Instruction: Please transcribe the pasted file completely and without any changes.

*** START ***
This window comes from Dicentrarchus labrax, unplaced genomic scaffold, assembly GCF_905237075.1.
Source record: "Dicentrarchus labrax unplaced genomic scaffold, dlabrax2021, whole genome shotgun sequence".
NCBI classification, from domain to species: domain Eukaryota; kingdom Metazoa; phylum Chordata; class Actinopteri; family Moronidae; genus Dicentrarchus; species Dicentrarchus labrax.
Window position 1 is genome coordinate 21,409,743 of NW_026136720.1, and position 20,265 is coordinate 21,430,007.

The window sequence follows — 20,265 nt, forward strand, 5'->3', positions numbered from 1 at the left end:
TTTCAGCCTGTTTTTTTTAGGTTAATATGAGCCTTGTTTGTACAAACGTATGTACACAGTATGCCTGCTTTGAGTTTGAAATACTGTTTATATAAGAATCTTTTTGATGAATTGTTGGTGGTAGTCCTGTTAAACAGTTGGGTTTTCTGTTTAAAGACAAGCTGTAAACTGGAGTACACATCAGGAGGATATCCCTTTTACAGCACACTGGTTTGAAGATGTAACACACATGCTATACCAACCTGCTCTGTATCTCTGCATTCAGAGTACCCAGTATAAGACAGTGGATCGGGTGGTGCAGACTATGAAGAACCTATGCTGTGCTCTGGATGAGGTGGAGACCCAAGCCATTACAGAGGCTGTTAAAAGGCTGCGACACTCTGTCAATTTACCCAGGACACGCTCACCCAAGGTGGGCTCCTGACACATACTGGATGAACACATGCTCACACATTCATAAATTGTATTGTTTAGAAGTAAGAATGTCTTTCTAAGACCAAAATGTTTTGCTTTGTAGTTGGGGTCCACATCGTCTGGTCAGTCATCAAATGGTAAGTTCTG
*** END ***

This window comes from Dicentrarchus labrax, unplaced genomic scaffold, assembly GCF_905237075.1.
Source record: "Dicentrarchus labrax unplaced genomic scaffold, dlabrax2021, whole genome shotgun sequence".
NCBI classification, from domain to species: domain Eukaryota; kingdom Metazoa; phylum Chordata; class Actinopteri; family Moronidae; genus Dicentrarchus; species Dicentrarchus labrax.
Window position 1 is genome coordinate 21,409,743 of NW_026136720.1, and position 20,265 is coordinate 21,430,007.

The window sequence follows — 20,265 nt, forward strand, 5'->3', positions numbered from 1 at the left end:
TTTCAGCCTGTTTTTTTTAGGTTAATATGAGCCTTGTTTGTACAAACGTATGTACACAGTATGCCTGCTTTGAGTTTGAAATACTGTTTATATAAGAATCTTTTTGATGAATTGTTGGTGGTAGTCCTGTTAAACAGTTGGGTTTTCTGTTTAAAGACAAGCTGTAAACTGGAGTACACATCAGGAGGATATCCCTTTTACAGCACACTGGTTTGAAGATGTAACACACATGCTATACCAACCTGCTCTGTATCTCTGCATTCAGAGTACCCAGTATAAGACAGTGGATCGGGTGGTGCAGACTATGAAGAACCTATGCTGTGCTCTGGATGAGGTGGAGACCCAAGCCATTACAGAGGCTGTTAAAAGGCTGCGACACTCTGTCAATTTACCCAGGACACGCTCACCCAAGGTGGGCTCCTGACACATACTGGATGAACACATGCTCACACATTCATAAATTGTATTGTTTAGAAGTAAGAATGTCTTTCTAAGACCAAAATGTTTTGCTTTGTAGTTGGGGTCCACATCGTCTGGTCAGTCATCAAATGGTAAGTTCTG